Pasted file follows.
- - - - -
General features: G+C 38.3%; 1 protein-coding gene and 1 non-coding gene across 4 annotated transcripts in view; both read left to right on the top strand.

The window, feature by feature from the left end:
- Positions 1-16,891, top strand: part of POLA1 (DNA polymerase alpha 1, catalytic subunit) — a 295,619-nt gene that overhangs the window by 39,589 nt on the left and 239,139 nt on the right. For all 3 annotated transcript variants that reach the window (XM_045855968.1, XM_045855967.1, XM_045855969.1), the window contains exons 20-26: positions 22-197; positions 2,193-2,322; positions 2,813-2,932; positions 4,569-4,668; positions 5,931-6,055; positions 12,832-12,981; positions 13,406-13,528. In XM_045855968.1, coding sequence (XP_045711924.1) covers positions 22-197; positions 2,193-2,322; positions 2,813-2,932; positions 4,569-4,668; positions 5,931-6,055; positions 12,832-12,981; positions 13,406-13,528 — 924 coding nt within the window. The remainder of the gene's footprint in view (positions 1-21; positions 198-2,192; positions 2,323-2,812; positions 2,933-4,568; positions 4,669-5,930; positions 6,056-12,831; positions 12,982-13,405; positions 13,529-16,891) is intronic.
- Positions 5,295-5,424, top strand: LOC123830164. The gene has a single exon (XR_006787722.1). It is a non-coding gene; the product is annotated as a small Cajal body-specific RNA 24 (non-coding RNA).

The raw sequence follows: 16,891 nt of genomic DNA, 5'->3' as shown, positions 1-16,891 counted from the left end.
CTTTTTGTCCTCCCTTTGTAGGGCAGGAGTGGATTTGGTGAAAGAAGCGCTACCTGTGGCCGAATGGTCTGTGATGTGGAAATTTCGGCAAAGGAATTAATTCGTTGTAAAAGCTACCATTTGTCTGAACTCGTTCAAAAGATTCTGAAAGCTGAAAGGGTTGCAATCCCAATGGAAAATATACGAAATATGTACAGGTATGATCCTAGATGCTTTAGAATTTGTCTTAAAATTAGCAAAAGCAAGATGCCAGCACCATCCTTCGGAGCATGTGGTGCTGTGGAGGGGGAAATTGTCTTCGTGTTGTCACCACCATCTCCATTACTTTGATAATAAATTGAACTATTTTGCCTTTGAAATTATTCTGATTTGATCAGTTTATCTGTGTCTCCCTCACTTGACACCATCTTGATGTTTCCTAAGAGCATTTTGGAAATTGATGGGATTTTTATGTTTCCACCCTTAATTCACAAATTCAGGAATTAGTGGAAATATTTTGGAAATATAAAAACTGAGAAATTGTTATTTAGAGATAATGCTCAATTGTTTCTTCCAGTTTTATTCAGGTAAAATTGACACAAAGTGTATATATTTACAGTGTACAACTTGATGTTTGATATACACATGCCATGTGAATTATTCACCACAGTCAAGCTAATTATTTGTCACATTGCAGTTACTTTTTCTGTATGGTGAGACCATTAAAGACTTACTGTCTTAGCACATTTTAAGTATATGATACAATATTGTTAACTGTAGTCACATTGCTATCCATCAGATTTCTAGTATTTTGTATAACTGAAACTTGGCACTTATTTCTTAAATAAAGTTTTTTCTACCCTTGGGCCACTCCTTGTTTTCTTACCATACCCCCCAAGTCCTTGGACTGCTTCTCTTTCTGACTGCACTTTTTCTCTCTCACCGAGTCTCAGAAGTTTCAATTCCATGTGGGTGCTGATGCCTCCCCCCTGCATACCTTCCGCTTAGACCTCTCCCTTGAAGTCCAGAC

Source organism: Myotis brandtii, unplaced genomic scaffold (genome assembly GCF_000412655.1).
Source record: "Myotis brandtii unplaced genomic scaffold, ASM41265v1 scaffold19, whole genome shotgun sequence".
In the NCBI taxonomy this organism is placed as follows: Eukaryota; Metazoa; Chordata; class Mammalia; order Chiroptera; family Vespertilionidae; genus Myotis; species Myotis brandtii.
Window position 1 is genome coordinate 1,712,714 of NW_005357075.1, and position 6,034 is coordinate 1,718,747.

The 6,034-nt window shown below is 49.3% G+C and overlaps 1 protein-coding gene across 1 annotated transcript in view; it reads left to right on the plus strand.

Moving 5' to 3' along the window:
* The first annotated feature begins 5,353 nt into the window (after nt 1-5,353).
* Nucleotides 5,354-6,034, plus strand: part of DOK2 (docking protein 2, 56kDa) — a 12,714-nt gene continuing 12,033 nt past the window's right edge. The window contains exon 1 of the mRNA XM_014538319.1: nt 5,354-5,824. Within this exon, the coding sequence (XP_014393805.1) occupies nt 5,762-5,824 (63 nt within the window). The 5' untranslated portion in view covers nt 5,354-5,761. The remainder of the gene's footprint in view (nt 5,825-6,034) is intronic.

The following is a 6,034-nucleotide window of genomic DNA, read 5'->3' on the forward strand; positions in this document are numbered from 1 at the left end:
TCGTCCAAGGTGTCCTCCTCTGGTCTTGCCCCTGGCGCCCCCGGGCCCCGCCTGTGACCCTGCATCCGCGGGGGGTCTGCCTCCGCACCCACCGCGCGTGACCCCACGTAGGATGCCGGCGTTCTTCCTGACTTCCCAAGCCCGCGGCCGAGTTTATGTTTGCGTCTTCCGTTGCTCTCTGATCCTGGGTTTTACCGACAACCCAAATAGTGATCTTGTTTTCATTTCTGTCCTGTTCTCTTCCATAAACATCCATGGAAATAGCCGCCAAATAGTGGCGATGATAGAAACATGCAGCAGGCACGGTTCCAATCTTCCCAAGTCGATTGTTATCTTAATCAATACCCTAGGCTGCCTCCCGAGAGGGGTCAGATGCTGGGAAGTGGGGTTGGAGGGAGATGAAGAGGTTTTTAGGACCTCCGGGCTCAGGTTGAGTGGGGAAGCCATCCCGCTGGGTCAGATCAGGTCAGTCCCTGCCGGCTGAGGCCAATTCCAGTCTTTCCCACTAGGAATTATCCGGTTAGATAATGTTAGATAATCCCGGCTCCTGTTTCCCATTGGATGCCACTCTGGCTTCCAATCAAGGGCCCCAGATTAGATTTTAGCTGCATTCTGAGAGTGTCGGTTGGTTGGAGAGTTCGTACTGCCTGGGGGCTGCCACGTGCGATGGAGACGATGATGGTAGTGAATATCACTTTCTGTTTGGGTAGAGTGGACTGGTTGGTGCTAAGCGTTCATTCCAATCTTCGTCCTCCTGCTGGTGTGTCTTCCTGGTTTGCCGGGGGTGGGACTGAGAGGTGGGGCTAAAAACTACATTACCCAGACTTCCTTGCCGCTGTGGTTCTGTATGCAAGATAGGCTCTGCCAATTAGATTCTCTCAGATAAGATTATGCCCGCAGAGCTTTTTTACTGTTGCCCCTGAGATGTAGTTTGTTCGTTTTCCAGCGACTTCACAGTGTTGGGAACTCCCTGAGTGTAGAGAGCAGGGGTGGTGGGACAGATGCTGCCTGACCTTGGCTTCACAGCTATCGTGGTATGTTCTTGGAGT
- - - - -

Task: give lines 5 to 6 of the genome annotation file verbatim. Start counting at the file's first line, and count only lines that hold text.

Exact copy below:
The raw sequence follows: 16,891 nt of genomic DNA, 5'->3' as shown, positions 1-16,891 counted from the left end.
CTTTTTGTCCTCCCTTTGTAGGGCAGGAGTGGATTTGGTGAAAGAAGCGCTACCTGTGGCCGAATGGTCTGTGATGTGGAAATTTCGGCAAAGGAATTAATTCGTTGTAAAAGCTACCATTTGTCTGAACTCGTTCAAAAGATTCTGAAAGCTGAAAGGGTTGCAATCCCAATGGAAAATATACGAAATATGTACAGGTATGATCCTAGATGCTTTAGAATTTGTCTTAAAATTAGCAAAAGCAAGATGCCAGCACCATCCTTCGGAGCATGTGGTGCTGTGGAGGGGGAAATTGTCTTCGTGTTGTCACCACCATCTCCATTACTTTGATAATAAATTGAACTATTTTGCCTTTGAAATTATTCTGATTTGATCAGTTTATCTGTGTCTCCCTCACTTGACACCATCTTGATGTTTCCTAAGAGCATTTTGGAAATTGATGGGATTTTTATGTTTCCACCCTTAATTCACAAATTCAGGAATTAGTGGAAATATTTTGGAAATATAAAAACTGAGAAATTGTTATTTAGAGATAATGCTCAATTGTTTCTTCCAGTTTTATTCAGGTAAAATTGACACAAAGTGTATATATTTACAGTGTACAACTTGATGTTTGATATACACATGCCATGTGAATTATTCACCACAGTCAAGCTAATTATTTGTCACATTGCAGTTACTTTTTCTGTATGGTGAGACCATTAAAGACTTACTGTCTTAGCACATTTTAAGTATATGATACAATATTGTTAACTGTAGTCACATTGCTATCCATCAGATTTCTAGTATTTTGTATAACTGAAACTTGGCACTTATTTCTTAAATAAAGTTTTTTCTACCCTTGGGCCACTCCTTGTTTTCTTACCATACCCCCCAAGTCCTTGGACTGCTTCTCTTTCTGACTGCACTTTTTCTCTCTCACCGAGTCTCAGAAGTTTCAATTCCATGTGGGTGCTGATGCCTCCCCCCTGCATACCTTCCGCTTAGACCTCTCCCTTGAAGTCCAGAC